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Preparing for Hard Times

David Spero

October 22, 2008

I’m proud of my 31-year old son. He’s kept in touch with his high school friends. For the last two weeks, he’s been inviting them to a meeting to prepare for what the economic and social future holds. A whole bunch of them came to talk about sharing resources—who owns land, who has money, who has skills, who has knowledge that could help in a depression or a breakdown of social order.

I don’t know if everyone needs to go that far. But it seems tougher times are coming, and most of us are having a hard time as it is. Especially for those of us with health problems, it makes sense to prepare.

Prepare for What?
Nobody knows what’s happening with the economy, but we know the U.S. (and, to a lesser extent, Canada, Australia, and Europe) has been living beyond its means for some time. The U.S. government owes $10,000,000,000,000 (That’s $10 trillion. I thought all the zeroes looked cooler than the word.) Mortgage debt is at least $7 trillion, and U.S. consumer credit card debt is over $1 trillion and rising. And U.S. corporate debt is nearing $3 trillion, with over 13% of those loans described as “problematic,” according to the Federal Reserve.

Much (not all) of the government debt has come from trying to run a military empire on borrowed money. No one has ever tried to start wars and cut taxes at the same time before, and it doesn’t seem to work.

The consumer debt has come from living in a culture that promotes “buy, buy, buy,” while not paying workers enough to purchase what they see on the ads, then handing them credit cards with huge interest rates. What this means is that most of us are going to get poorer in the coming years. But we don’t know if this will take the form of a depression, inflation, or both.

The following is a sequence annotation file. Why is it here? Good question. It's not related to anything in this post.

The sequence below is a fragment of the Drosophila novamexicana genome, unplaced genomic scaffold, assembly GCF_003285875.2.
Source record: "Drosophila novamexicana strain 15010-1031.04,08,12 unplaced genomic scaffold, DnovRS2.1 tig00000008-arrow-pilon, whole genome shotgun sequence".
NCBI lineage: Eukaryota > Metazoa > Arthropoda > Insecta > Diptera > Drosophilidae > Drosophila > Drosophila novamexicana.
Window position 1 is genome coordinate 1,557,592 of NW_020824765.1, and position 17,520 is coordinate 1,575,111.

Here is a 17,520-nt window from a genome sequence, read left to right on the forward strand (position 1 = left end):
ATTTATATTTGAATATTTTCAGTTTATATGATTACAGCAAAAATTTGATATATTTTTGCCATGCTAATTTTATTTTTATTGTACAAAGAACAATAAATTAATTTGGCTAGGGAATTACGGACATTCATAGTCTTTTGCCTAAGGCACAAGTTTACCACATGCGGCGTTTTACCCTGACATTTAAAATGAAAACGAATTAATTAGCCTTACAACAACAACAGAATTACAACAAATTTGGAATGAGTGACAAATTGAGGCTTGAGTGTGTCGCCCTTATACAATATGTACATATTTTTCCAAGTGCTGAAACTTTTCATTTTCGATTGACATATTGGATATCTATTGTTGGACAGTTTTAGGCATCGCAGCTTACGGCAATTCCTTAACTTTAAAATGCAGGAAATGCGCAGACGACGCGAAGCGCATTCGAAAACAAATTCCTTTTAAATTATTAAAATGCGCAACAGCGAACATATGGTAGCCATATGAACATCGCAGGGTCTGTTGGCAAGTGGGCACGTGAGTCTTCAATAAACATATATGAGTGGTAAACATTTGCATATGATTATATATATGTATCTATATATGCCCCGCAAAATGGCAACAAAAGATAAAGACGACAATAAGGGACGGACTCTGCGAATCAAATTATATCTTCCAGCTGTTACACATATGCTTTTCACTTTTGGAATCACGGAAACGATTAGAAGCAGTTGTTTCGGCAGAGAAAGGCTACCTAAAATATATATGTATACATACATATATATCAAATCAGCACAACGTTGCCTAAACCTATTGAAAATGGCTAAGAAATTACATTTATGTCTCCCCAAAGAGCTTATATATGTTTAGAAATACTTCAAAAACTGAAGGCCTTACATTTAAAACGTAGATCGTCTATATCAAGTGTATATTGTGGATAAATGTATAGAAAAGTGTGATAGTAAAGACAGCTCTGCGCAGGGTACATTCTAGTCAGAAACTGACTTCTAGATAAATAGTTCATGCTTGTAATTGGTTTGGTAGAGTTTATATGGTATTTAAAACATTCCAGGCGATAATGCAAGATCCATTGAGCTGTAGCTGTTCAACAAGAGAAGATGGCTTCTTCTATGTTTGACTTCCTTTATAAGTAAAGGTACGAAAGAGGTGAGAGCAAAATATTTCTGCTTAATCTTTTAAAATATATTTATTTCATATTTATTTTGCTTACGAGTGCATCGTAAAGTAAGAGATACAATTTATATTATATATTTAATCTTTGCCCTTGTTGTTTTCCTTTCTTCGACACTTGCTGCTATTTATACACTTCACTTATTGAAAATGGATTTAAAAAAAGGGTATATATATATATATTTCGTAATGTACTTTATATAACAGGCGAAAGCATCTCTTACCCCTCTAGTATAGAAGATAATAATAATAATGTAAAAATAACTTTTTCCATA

What Can You Do?
Set priorities. Food and shelter come first. Find cheaper places to find healthy food (like farmers’ markets). Grow some of your own (good exercise.) Shop smart in restaurants. One idea is to use fast food’s marketing strategies against them. Go to a fast food place, super-size the sandwiches and potatoes, and split them two or three ways. (Not the sodas—bring your own water or juice instead.) It’s also OK to register with a food bank and volunteer there. There’s no shame; it’s a chance to help others and help yourself at the same time.

Housing. As we speak, tent cities are going up across the U.S. because so many have lost their homes. If making mortgage payments or paying rent is a problem, you might want to share space by taking in a roommate or two, perhaps a family member, a friend, a student, or someone who might become a friend. My wife and I have done that for the past year, and it’s been great.

Medicines. You probably already know about asking for generic drugs, or about being prescribed a double dose and cutting it in half. You may not know about getting drugs for free from manufacturers. Most drugmakers have such programs, although some make it easier to qualify than others.

Some pharmacies are cheaper than others, too. Costco and Wal-Mart tend to be much cheaper than Walgreens or RiteAid. Even cheaper might be to buy online, possibly from Canada or India. It has been cheaper for me, at least. Of course, if you can hook up with Medicare (by going on disability or growing old), Part D makes most drugs quite affordable.

Getting Together
I think that the most important strategy for surviving hard times is to get together with other people, as my son is doing. For example, carpooling/ride-sharing saves a lot of money and helps the environment. Getting together with others for meals shares the work of cooking and saves money on food. Joining with others will also reduce your stress and maybe even lower your cholesterol and blood pressure, as I shared in my book Diabetes: Sugar-coated Crisis.

It is even possible that hard times can be good for some people’s health. this New York Times article reports research showing people get more exercise and spend more time with their families when money is tight, leading to better health outcomes.

Who knows? If things get bad enough, we might need to join with friends and neighbors to fight for our rights or to defend ourselves.

This is just for starters. What ideas have you heard or tried for saving money or coping with hard times? Share them with us by commenting here.



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